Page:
Connections Map Overview

The Jasmonate Signaling Pathway in Arabidopsis

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Science's STKE  07 Oct 2003:
Vol. 2003, Issue 203, pp. cm17
DOI: 10.1126/stke.2003.203.cm17


Jasmonates control defense gene expression and male fertility in the model plant Arabidopsis thaliana. In both cases, the involvement of the jasmonate pathway is complex, involving large-scale transcriptional reprogramming. Additionally, jasmonate signaling is hard-wired into the auxin, ethylene, and salicylate signal networks, all of which are under intense investigation in Arabidopsis. In male fertility, jasmonic acid (JA) is the essential signal intervening both at the level of anther elongation, as well as in pollen dehiscense. A number of genes potentially involved in jasmonate-dependent anther elongation have recently been discovered. In the case of defense, at least two jasmonates, JA and its precursor OPDA, are necessary for the fine-tuning of defense gene expression in response to various microbial pathogens and arthropod herbivores. However, only OPDA is required for full resistance to some insects and fungi. Other jasmonates probably affect yet more physiological responses. A series of breakthroughs have identified the SCFCOI1 complex, acting together with the COP9 signalsome, as a central regulatory component of jasmonate signaling in Arabidopsis. The studies, mostly involving mutational approaches, have paved the way for suppressor screens that are expected to further extend our knowledge of jasmonate signaling. When these and other new mutants affecting jasmonate signaling are characterized, new nodes will be added to the Connections Map, and the lists of target genes regulated by jasmonates in Arabidopsis will be expanded.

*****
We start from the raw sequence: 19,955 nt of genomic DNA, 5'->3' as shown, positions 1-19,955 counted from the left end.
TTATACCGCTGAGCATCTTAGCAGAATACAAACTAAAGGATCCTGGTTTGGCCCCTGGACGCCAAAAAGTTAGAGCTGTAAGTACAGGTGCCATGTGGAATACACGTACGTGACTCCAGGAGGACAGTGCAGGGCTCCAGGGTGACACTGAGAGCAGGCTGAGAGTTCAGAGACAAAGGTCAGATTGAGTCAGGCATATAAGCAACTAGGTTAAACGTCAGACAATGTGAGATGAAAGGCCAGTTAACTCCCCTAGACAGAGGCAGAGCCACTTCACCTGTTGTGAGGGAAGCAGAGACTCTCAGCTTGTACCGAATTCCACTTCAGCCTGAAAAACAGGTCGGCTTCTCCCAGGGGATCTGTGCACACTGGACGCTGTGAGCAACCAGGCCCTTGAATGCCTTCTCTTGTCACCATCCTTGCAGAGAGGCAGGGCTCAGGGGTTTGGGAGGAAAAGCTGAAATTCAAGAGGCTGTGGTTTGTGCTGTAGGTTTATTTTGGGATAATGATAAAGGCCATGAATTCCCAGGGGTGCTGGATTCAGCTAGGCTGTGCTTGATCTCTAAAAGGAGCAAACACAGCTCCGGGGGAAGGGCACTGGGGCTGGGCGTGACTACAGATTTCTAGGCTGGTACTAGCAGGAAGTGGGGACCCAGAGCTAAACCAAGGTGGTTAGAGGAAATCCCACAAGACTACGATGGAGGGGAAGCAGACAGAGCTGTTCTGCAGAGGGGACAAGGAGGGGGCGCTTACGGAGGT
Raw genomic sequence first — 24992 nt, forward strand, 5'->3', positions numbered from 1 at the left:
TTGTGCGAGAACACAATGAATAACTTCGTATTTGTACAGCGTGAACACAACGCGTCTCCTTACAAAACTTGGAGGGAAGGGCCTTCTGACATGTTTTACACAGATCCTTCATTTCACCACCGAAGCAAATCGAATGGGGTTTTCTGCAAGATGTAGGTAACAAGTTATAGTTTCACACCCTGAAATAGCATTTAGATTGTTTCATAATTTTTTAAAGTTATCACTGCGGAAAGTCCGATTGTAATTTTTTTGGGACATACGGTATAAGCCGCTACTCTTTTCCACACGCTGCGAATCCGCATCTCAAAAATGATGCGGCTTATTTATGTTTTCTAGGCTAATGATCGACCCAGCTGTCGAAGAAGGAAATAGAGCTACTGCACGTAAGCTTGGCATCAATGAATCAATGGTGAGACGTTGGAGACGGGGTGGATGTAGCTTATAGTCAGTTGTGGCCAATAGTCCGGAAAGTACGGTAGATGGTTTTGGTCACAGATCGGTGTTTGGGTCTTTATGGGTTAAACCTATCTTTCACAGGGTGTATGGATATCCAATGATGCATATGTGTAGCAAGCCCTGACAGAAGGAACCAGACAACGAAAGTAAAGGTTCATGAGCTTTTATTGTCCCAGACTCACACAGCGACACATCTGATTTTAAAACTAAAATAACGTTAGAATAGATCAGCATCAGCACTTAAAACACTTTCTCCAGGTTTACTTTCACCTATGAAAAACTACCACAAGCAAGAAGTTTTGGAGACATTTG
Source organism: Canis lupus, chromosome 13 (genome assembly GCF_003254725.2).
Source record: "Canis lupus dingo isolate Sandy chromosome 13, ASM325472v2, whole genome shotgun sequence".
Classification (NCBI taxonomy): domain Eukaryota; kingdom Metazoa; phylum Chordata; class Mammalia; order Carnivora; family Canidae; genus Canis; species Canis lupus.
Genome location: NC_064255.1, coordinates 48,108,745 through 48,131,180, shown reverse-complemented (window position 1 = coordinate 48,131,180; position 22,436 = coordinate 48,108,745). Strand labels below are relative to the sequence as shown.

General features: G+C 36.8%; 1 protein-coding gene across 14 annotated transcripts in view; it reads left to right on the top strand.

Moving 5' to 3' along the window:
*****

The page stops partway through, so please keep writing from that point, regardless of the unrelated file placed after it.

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R. Liechti, E. E. Farmer, The jasmonate pathway. Science 296, 1649-1650 (2002). [Abstract] [Full Text]

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